In the DC area this spring, the electric buzz of cicadas seems nearly deafening each time someone opens the door. Within a few seconds, we acclimate to the sound, but each time we go outside, we shake our heads at the cacophony created by thousands of small wings and the fat bodies that sit underneath them.
This Brood X species has been waiting for 17 years to emerge from the ground.
Their bodies crawl slowly out of their shells new and white.
They look naked. Raw. Vulnerable.
Can you relate?
Soon, their bodies darken, their beings coming into their own.
They leave behind their empty shells, the husks that once contained them. Though devoid of life, these exoskeletons appear forever in motion, clinging to surfaces even though their inner workings are long gone.
Some fly well. Others not so much. Many get eaten, including one my 10-year-old was videotaping and dropped too close to our dog’s mouth.
They put themselves out there, though, on such a great scale in order to ensure their species’ survival. They don’t have egos about their particular prospects, just about the overall success of their kind.
If I’ve come to understand anything as I’ve grown – older, for sure, but I also hope a little wiser – it’s that everything is always in flux. There are cycles we can predict and others we can’t. But there is never really a norm.
There is only a moment you can inhabit, and there is the chance to be open to the next.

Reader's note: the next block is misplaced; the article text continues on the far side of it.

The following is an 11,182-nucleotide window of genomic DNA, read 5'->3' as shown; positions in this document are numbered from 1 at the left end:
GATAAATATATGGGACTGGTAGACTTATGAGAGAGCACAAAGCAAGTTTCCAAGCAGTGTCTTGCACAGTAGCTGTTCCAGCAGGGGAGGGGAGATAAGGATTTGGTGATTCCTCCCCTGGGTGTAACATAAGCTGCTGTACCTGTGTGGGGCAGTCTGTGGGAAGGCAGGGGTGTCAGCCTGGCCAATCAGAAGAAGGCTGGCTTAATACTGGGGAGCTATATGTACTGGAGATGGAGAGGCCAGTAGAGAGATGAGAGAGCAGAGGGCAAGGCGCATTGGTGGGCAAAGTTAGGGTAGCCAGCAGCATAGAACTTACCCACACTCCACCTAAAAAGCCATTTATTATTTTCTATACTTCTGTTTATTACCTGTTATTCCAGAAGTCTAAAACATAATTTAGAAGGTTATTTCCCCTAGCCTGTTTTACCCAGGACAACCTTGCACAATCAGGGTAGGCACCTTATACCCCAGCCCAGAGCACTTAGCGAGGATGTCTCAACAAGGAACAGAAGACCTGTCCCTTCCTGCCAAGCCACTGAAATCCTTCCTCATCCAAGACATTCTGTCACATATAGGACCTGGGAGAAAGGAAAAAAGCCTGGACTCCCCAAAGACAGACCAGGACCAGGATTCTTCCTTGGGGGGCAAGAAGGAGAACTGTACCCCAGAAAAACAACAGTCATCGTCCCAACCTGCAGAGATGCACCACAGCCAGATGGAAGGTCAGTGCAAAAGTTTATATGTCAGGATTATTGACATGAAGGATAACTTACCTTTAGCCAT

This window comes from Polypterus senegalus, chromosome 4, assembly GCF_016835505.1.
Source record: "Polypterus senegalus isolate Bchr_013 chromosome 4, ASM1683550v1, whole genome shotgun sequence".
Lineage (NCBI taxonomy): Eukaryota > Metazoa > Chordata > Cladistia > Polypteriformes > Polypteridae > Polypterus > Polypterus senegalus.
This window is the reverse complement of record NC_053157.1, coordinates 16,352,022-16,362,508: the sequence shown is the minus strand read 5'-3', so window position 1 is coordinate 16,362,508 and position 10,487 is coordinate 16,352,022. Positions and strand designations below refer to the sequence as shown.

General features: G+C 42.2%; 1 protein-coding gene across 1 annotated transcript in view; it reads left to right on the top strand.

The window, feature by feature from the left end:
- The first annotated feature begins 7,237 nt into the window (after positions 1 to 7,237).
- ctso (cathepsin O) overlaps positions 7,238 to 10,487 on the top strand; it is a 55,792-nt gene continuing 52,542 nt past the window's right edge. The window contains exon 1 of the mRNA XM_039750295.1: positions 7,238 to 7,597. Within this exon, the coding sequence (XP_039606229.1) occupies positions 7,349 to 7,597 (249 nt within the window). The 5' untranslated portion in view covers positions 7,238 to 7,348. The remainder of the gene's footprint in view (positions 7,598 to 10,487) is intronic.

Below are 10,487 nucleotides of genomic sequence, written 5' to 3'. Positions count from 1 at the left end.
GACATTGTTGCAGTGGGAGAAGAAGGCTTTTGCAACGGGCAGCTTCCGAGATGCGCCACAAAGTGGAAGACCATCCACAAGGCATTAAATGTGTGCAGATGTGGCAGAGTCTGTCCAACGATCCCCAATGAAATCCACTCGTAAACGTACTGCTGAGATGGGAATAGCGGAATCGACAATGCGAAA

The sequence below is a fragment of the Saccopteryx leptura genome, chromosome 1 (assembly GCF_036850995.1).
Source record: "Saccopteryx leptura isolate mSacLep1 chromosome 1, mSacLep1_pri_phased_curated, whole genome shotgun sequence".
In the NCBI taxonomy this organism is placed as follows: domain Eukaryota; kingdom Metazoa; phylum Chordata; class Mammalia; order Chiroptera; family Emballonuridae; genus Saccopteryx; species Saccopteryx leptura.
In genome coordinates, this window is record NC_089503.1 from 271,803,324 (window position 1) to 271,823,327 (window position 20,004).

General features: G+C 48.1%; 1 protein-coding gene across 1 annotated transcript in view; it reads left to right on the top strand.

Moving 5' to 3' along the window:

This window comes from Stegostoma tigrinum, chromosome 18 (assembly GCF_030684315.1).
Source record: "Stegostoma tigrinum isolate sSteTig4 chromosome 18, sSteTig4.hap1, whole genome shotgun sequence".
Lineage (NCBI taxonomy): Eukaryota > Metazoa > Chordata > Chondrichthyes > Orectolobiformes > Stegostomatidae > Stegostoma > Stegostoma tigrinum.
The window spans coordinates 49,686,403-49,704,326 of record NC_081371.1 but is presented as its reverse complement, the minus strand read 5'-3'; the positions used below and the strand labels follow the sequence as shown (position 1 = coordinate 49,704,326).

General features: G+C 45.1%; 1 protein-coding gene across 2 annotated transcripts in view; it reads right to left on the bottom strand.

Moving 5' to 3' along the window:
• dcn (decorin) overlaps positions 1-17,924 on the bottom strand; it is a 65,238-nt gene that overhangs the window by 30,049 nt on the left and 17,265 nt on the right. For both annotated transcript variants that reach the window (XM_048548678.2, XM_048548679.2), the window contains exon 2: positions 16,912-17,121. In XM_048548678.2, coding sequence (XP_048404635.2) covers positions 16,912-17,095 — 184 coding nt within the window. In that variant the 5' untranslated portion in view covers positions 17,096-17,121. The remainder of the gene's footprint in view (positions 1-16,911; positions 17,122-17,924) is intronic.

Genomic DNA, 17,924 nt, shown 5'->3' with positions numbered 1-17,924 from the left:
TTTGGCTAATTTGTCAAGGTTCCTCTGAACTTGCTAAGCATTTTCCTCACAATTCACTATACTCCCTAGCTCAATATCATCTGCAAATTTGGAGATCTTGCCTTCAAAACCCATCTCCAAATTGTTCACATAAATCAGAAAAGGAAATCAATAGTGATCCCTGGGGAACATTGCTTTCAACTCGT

In the past several years, I’ve gone through a number of cycles in my parenting, in my personal life and relationships, and in my sense of myself as an adult in the world.
I spent years breastfeeding and diapering to arrive now at closing out my youngest’s time in elementary and my oldest’s first year of high school.
I spent years wondering what to do about my marriage and questioning how open I really am to connection to family and friends.
I spent years focusing on my health and writing mostly about wellness with creativity squeezed into small spaces.
It has been necessary for me to retreat, to go inward, at times, but it is not necessary all of the time.
The cicadas and the coronavirus remind me what the seasons tell me every three months: that there is much I cannot know or hold in my hand for very long. And even what I think I have may turn upside down.
That doesn’t mean life cannot be full of moments of beauty and joy.
I remain humble about my lack of control over forces beyond me, but I do commit to acknowledging the choices I have the ability to make. It’s been a long time since I felt I could prioritize certain aspects of my life, and I’m sharing here the intention to not let fear or old patterns get in my way of moving forward. There are projects I want to pursue, pieces I want to write, experiences I want to seek.
I don’t expect to go back to writing regular posts about my life journey or my health journey on this site as I once did, but I do intend to find meaningful ways to engage with others, in writing and in person.
May I not forget the sound and the grandeur of this cicada emergence, or of each day.
All photos copyright Jessica Claire Haney & may not be used or reproduced without permission.